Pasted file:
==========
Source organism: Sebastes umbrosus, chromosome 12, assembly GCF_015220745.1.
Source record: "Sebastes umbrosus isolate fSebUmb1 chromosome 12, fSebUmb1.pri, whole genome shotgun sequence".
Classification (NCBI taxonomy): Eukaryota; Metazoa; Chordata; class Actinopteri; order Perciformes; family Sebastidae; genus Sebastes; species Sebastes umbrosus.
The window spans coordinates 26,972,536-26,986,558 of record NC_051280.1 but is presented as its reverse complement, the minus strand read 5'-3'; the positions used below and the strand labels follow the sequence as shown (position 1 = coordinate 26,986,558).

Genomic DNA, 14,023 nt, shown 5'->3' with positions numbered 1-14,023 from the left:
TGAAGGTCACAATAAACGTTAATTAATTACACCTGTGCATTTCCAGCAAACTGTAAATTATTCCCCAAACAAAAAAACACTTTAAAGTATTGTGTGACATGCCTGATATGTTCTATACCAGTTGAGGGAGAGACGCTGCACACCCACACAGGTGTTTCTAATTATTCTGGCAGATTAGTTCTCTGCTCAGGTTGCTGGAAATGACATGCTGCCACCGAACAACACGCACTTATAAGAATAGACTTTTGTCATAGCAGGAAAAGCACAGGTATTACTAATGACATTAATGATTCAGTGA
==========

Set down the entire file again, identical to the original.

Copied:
Source organism: Sebastes umbrosus, chromosome 12, assembly GCF_015220745.1.
Source record: "Sebastes umbrosus isolate fSebUmb1 chromosome 12, fSebUmb1.pri, whole genome shotgun sequence".
Classification (NCBI taxonomy): Eukaryota; Metazoa; Chordata; class Actinopteri; order Perciformes; family Sebastidae; genus Sebastes; species Sebastes umbrosus.
The window spans coordinates 26,972,536-26,986,558 of record NC_051280.1 but is presented as its reverse complement, the minus strand read 5'-3'; the positions used below and the strand labels follow the sequence as shown (position 1 = coordinate 26,986,558).

Genomic DNA, 14,023 nt, shown 5'->3' with positions numbered 1-14,023 from the left:
TGAAGGTCACAATAAACGTTAATTAATTACACCTGTGCATTTCCAGCAAACTGTAAATTATTCCCCAAACAAAAAAACACTTTAAAGTATTGTGTGACATGCCTGATATGTTCTATACCAGTTGAGGGAGAGACGCTGCACACCCACACAGGTGTTTCTAATTATTCTGGCAGATTAGTTCTCTGCTCAGGTTGCTGGAAATGACATGCTGCCACCGAACAACACGCACTTATAAGAATAGACTTTTGTCATAGCAGGAAAAGCACAGGTATTACTAATGACATTAATGATTCAGTGA